President-elect Donald Trump’s order for all politically-appointed ambassadors to leave their overseas posts by Inauguration Day is “breaking with decades of precedent by declining to provide even the briefest of grace periods,” according to the New York Times:
The mandate — issued “without exceptions,” according to a terse State Department cable sent on Dec. 23, diplomats who saw it said — threatens to leave the United States without Senate-confirmed envoys for months in critical nations like Germany, Canada and Britain. In the past, administrations of both parties have often granted extensions on a case-by-case basis to allow a handful of ambassadors, particularly those with school-age children, to remain in place for weeks or months.
Mr. Trump, by contrast, has taken a hard line against leaving any of President Obama’s political appointees in place as he prepares to take office on Jan. 20 with a mission of dismantling many of his predecessor’s signature foreign and domestic policy achievements. “Political” ambassadors, many of them major donors who are nominated by virtue of close ties with the president, almost always leave at the end of his term; ambassadors who are career diplomats often remain in their posts.
This is followed by several anecdotes of the personal difficulties facing these ambassadors, who seem inordinately surprised, given that the outcome of the 2016 election was announced two months ago and was a very big story. Why, the New York Times even reported on it!
Also, while the ambassador termination is being treated as a very big story this week, the State Department cable notifying all of the ambassadors was sent on December 23rd, and Inauguration Day is January 20. We’re talking about people with considerable means receiving a month’s formal notice that they need to make new life arrangements, over a month after they knew it would be necessary. Even if some of them were taken aback on Election Day because they swallowed the media and political consensus that Hillary Clinton was a shoo-in, they’ve had plenty of time to adjust to the new reality.
The UK Independent notes that under the traditional approach, ambassadors “had the option of requesting to extend their term,” and those requests were approved on a “discretionary individual by individual basis, with allowances sometimes being made for those with children at school.” That makes the Trump transition’s blanket denial of extensions seem a bit less world-shaking. As a source in the foreign service community told Fox News, the Trump transition directive is “not that significant, but it is more unyielding than in the past.”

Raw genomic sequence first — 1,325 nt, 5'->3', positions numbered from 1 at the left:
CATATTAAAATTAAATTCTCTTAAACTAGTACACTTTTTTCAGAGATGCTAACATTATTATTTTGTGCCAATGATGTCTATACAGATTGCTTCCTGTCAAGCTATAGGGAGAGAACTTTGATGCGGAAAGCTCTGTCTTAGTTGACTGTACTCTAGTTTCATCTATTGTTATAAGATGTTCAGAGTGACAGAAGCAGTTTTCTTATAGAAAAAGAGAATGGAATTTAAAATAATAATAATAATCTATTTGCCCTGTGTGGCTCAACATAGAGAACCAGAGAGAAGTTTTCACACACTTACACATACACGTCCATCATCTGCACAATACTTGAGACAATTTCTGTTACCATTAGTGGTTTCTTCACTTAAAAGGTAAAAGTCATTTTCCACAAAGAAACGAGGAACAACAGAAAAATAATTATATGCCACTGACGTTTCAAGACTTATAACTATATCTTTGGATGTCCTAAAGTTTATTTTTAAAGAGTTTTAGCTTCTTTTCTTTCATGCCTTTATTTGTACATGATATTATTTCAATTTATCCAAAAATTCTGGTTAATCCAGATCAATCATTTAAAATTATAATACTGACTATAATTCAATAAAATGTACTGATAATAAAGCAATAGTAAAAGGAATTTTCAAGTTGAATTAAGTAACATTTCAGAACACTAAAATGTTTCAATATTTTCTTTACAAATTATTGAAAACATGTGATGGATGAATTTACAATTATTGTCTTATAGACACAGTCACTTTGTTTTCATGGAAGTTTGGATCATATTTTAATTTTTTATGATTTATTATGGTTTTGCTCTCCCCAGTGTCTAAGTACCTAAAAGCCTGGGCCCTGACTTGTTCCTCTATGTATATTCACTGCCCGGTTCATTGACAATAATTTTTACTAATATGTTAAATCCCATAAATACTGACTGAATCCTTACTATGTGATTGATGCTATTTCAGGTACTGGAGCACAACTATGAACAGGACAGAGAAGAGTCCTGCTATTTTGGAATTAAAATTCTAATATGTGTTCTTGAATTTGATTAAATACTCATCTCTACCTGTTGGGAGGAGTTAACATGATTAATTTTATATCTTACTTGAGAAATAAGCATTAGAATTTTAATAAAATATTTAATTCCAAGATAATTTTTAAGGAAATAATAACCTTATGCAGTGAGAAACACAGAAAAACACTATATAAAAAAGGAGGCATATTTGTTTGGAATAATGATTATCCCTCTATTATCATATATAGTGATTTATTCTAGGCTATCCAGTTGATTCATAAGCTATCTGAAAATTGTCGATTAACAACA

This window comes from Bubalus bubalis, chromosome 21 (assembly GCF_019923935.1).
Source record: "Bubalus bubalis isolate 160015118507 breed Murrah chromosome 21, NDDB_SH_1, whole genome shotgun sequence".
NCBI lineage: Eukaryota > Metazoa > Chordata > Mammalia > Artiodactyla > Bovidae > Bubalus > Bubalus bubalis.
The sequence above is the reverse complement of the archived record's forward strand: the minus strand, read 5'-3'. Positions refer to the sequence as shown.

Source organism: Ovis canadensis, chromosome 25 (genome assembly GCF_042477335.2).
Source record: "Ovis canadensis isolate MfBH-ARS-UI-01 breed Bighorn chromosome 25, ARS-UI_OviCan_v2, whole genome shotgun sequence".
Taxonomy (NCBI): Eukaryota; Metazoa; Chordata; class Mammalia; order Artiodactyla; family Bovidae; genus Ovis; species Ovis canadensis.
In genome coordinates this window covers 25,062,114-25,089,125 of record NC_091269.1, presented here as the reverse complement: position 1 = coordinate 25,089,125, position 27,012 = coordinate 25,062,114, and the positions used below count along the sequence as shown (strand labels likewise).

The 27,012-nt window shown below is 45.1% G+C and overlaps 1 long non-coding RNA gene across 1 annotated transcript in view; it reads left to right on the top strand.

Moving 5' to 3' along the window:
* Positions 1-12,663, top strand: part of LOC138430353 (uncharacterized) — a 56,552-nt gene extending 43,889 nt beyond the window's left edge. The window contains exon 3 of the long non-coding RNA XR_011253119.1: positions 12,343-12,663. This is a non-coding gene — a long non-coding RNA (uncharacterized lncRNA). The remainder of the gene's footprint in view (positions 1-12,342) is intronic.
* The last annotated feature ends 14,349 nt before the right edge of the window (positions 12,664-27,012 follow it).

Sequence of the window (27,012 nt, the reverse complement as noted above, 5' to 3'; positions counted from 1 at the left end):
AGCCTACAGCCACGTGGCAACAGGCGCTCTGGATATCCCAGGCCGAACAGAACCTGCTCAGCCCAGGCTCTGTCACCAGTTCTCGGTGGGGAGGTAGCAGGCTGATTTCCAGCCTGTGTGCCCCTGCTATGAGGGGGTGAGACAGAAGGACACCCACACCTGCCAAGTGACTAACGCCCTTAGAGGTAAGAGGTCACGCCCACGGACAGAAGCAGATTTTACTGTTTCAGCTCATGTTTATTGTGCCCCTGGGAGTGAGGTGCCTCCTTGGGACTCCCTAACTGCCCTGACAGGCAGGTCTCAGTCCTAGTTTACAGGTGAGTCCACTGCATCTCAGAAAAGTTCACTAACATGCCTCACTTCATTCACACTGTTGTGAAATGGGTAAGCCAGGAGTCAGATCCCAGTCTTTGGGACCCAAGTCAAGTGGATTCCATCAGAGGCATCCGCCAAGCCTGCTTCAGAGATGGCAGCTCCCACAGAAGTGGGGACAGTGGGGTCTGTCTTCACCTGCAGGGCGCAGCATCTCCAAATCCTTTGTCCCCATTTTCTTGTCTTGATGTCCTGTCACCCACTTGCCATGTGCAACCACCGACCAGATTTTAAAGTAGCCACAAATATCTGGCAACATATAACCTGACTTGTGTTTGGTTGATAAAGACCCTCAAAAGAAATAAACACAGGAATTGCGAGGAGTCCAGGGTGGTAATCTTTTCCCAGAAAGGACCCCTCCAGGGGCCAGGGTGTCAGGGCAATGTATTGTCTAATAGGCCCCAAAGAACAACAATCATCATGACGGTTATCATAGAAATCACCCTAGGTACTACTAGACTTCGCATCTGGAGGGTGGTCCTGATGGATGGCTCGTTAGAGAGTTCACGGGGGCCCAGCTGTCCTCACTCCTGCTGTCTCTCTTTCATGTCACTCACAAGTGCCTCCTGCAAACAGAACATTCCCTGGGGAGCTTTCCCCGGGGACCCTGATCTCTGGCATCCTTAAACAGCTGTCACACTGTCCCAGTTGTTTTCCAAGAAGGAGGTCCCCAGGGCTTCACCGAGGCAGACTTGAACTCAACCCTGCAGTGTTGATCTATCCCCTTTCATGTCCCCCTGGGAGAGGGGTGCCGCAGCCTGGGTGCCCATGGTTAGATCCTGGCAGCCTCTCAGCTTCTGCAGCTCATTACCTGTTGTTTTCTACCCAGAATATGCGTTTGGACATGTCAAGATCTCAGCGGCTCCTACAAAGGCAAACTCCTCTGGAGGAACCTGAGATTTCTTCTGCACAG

Why, it’s the most unyielding directive since … Barack Obama’s. Somehow the hyperventilating editorialists of the New York Times forgot that Obama did the exact same thing, notifying all of George W. Bush’s ambassadors that they had to vacate their posts by Inauguration Day.
Fox News recalls the Washington Post reporting the news in December 2008 without the slightest hint of disapproval, or a single heartstring-tugging anecdote about the difficulties faced by the ambassadors and their families:
The clean slate will open up prime opportunities for the president-elect to reward political supporters with posts in London, Paris, Tokyo and the like. The notice to diplomatic posts was issued this week.
Political ambassadors sometimes are permitted to stay on briefly during a new administration, but the sweeping nature of the directive suggests that Obama has little interest in retaining any of Bush’s ambassadorial appointees.
Most ambassadors, of course, are foreign service officers, but often the posts involving the most important bilateral relations (such as with Great Britain, Japan and India) or desirable locales (such as the Bahamas) are given to close friends and well-heeled contributors of the president.
That’s still how it works. The people asked to vacate their posts by the Trump Administration are big Obama donors and political allies. In fact, career diplomats complained about how crass and obvious the “selling of public office” had become by Obama’s second term, as one former ambassador put it to the UK Guardian in 2013.